cSkinny boys on skinny bikes 
cycle through the city with impunity.
Their tires caress the street like fingers on skin.

A crisp formation of columns
dissolves, splitting lanes of traffic and trickling through the gridlock.
Falling back into line, they reassemble on the other side.
Color-coordinated componentsrotate in relentless rhythm without commands or cadence calls.
The silent spinning is betrayed only by boisterous paintjobs.

Gulping down the cool night air
their chests heave with a brisk urgent greediness
except when the occasional car exhaust burns it’s way down their throats.

Skidding to a stop at the watering hole,
the group slide a spectrum of shoes from their pedal straps and cages.
Boot cut, dark wash, and skinny jeans alike all kick over their steeds and walk away.

Parked outside the pub,
a series of steel locks snake through wheels and frames.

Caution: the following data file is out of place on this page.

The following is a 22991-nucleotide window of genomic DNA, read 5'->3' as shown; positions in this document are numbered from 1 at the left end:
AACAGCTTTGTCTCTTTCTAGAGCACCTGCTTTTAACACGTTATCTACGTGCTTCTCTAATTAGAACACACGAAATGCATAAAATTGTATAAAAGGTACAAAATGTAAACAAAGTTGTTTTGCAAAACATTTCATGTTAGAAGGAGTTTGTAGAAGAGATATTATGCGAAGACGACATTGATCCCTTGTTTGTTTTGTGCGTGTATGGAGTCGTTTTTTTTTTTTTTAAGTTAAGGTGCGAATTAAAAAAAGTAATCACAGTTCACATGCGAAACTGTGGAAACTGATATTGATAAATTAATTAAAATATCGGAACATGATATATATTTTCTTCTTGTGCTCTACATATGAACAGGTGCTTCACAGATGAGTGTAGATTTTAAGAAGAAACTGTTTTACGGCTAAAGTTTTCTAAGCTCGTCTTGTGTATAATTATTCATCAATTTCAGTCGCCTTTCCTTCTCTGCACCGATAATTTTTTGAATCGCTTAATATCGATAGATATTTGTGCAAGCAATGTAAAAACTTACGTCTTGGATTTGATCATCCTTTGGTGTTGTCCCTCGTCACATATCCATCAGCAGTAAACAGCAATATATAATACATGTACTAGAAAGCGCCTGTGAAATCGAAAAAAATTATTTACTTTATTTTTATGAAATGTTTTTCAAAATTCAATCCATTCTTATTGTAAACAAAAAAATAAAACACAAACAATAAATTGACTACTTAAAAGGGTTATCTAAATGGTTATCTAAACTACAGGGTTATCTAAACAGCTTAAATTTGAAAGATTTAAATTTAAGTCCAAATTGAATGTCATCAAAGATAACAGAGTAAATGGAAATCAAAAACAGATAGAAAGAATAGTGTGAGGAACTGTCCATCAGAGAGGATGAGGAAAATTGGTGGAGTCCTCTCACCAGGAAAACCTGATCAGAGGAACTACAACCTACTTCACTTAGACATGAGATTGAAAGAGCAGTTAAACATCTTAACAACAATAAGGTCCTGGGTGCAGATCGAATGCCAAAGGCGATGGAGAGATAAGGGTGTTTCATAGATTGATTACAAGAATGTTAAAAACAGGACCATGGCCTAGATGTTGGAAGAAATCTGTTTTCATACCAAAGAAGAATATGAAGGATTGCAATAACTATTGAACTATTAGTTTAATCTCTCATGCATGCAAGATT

As the men make their staggered exits, fewer frames remain.

The last one leaves.
And although all the bikes and riders are roaming the city,
without the whole group riding as one, the gang does not exist.


James Garside is a philosophy undergrad at the Metropolitan State University of Denver who uses his writing as a celebration, an examination, and an exorcism of various demons. With an irreverent, transgressive, and cheeky style that gives way to gravitas where appropriate, Garside’s writing is as much about crafting an amusing and accessible folk aesthetic as it is about exploring greater truth. In both his fiction and poetry, there is fresh diction, vivid discreteness, and eye for symmetry present throughout. A little bit hip-hop and a little bit hipster, his strong personality often shows itself in the narrative of his work.